H. pylori infection is one of the leading causes of gastric cancer and the pathogenicity of H. pylori infection is associated with its ability to induce chronic inflammation and apoptosis resistance. While H. pylori infection-induced expression of pro-inflammatory cytokines for chronic inflammation is well studied, the molecular mechanism underlying the apoptosis resistance in infected cells is not well understood. In this study, we demonstrated that H. pylori infection-induced apoptosis resistance in gastric epithelial cells triggered by Raptinal, a drug that directly activates caspase-3. This resistance resulted from the induction of cIAP2 (encoded by BIRC3) since depletion of BIRC3 by siRNA or inhibition of cIAP2 via BV6 reversed H. pylori-suppressed caspase-3 activation. The induction of cIAP2 was regulated by H. pylori-induced BIRC3 eRNA synthesis. Depletion of BIRC3 eRNA decreased H. pylori-induced cIAP2 and reversed H. pylori-suppressed caspase-3 activation. Mechanistically, H. pylori stimulated the recruitment of bromodomain-containing factor Brd4 to the enhancer of BIRC3 and promoted BIRC3 eRNA and mRNA synthesis. Inhibition of Brd4 diminished the expression of BIRC3 eRNA and the anti-apoptotic response to H. pylori infection. Importantly, H. pylori isogenic cagA-deficient mutant failed to activate the synthesis of BIRC3 eRNA and the associated apoptosis resistance. Finally, in primary human gastric epithelial cells, H. pylori also induced resistance to Raptinal-triggered caspase-3 activation by activating the Brd4-dependent BIRC3 eRNA synthesis in a CagA-dependent manner. These results identify a novel function of Brd4 in H. pylori-mediated apoptosis resistance via activating BIRC3 eRNA synthesis, suggesting that Brd4 could be a potential therapeutic target for H. pylori-induced gastric cancer.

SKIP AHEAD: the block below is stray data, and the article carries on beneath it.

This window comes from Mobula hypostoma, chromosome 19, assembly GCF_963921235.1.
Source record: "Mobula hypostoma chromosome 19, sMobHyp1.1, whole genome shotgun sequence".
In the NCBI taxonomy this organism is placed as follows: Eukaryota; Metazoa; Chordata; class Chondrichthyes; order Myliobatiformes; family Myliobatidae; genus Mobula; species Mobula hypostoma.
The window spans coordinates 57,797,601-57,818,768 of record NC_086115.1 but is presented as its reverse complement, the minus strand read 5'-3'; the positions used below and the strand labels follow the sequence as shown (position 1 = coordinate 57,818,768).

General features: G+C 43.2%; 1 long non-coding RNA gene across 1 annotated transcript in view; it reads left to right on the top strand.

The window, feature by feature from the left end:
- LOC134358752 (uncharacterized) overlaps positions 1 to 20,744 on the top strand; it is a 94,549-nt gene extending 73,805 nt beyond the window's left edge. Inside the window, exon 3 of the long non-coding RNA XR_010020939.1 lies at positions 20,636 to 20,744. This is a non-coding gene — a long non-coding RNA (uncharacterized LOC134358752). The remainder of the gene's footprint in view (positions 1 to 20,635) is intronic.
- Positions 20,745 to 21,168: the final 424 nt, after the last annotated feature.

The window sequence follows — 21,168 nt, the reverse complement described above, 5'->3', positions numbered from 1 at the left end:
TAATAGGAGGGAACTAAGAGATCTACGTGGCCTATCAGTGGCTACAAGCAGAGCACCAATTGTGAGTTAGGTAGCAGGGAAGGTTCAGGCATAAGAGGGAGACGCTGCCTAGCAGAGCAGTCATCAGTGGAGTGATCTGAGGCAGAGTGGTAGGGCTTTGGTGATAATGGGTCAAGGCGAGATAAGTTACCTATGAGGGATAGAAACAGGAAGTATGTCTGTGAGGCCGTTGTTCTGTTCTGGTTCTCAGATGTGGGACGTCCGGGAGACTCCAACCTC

ASJC Scopus subject areas
- Cellular and Molecular Neuroscience
- Cell Biology
- Cancer Research